In a Le Temps interview of 1900 however he commented that the light and vivid colours of North Africa "contained the germ of my future researches". After about a year of garrison duty in Algiers, Monet contracted typhoid fever and went absent without leave. Following convalescence, Monet's aunt intervened to remove him from the army if he agreed to complete a course at an art school, it is possible that the Dutch painter Johan Barthold Jongkind, whom Monet knew, may have prompted his aunt on this matter. Disillusioned with the traditional art taught at art schools, in 1862 Monet became a student of Charles Gleyre in Paris, where he met Pierre-Auguste Renoir, Frédéric Bazille and Alfred Sisley. Together they shared new approaches to art, painting the effects of light en plein air with broken colour and rapid brushstrokes, in what came to be known as Impressionism. In January 1865 Monet was working on a version of Le déjeuner sur l'herbe, aiming to present it for hanging at the Salon, which had rejected Manet's Le déjeuner sur l'herbe two years earlier.

Monet's painting was large and could not be completed in time. Monet submitted instead a painting of Camille or The Woman in the Green Dress, one of many works using his future wife, Camille Doncieux, as his model. Both this painting and a small landscape were hung; the following year Monet used Camille for his model in Women in the Garden, On the Bank of the Seine, Bennecourt in 1868. Camille became pregnant and gave birth to their first child, Jean, in 1867. Monet and Camille married on 28 June 1870, just before the outbreak of the Franco-Prussian War, after their excursion to London and Zaandam, they moved to Argenteuil, in December 1871. During this time Monet painted various works of modern life, he and Camille lived in poverty for most of this period. Following the successful exhibition of some maritime paintings, the winning of a silver medal at Le Havre, Monet's paintings were seized by creditors, from whom they were bought back by a shipping merchant, a patron of Boudin. From the late 1860s, Monet and other like-minded artists met with rejection from the conservative Académie des Beaux-Arts, which held its annual exhibition at the Salon de Paris.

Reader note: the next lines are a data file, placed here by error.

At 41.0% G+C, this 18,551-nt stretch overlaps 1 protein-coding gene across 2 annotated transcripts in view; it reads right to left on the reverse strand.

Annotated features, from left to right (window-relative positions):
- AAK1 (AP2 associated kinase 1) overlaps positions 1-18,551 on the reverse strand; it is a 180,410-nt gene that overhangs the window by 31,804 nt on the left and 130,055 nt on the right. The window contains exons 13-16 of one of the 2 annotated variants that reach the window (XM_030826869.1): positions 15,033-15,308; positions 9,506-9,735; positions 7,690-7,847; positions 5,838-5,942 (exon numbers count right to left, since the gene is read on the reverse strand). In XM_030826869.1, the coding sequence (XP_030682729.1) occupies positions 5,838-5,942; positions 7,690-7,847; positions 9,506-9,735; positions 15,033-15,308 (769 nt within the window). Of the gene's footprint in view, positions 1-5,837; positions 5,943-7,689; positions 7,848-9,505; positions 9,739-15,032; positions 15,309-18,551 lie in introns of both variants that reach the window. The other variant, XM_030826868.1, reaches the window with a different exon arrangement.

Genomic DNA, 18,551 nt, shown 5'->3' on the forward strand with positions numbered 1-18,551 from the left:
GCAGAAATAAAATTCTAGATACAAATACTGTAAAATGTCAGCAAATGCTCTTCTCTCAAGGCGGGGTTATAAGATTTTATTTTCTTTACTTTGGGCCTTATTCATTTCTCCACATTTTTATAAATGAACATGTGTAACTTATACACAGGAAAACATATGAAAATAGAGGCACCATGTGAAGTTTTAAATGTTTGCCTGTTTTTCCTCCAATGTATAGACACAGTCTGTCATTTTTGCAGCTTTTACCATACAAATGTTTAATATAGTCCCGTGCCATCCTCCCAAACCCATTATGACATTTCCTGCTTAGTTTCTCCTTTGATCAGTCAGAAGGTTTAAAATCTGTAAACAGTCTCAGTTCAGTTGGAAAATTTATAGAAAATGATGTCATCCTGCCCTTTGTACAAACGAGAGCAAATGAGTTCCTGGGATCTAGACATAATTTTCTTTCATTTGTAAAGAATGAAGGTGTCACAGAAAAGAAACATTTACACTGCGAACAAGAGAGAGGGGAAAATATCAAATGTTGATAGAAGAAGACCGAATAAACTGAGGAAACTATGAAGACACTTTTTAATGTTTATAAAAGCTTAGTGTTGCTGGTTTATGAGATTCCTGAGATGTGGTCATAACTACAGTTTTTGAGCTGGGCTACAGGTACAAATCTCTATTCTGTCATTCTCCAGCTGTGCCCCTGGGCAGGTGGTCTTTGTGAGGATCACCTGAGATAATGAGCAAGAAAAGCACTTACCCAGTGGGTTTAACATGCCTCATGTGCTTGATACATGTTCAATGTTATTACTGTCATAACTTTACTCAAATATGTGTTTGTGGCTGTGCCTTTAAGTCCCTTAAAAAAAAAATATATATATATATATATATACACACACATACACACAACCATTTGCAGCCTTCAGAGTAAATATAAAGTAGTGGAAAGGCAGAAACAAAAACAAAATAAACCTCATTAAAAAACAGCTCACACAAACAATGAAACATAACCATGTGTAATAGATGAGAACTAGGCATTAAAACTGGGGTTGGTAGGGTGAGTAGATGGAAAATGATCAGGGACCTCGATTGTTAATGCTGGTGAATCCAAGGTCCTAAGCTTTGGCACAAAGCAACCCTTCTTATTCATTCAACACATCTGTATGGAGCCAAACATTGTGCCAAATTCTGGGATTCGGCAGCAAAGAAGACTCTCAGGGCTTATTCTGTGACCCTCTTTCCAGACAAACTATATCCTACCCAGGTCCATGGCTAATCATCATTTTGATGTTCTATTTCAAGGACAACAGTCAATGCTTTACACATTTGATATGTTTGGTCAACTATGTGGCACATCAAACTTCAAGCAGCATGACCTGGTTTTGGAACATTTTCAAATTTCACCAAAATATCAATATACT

During the latter part of 1873, Pierre-Auguste Renoir, Camille Pissarro, Alfred Sisley organized the Société anonyme d

Sir John Walsh, 1st Baronet

Sir John Benn Walsh, 1st Baronet was an English landowner and MP. He was born in Cumberland as John Benn, the only son of William Benn of Moor Row, Whitehaven and his wife Mary, daughter of Timothy Nicholson. In 1787 he married daughter of Joseph Fowke of Kent. In 1795 his wife inherited the Indian-made fortune of her mother's brother Sir John Walsh on condition that they changed the family name to Walsh, which they duly did, by Royal Licence; the legacy included Warfield Park, the Radnorshire manors of Cefnllys and Coed Swydd and a number of farms in eastern Radnorshire. Benn worked for the East India Company in Benares, India as an assistant and secretary to his brother-in-law, Francis Fowke, making a small fortune in the process, which he invested in land to enlarge the family estates, making his family seat at Warfield, he served as High Sheriff of Radnorshire in 1798 and sat as an MP for Bletchingley, Surrey from 1802 to 1804. He was made a baronet in 1804, he died in 1825 and was succeeded by his son John, the future Lord Ormathwaite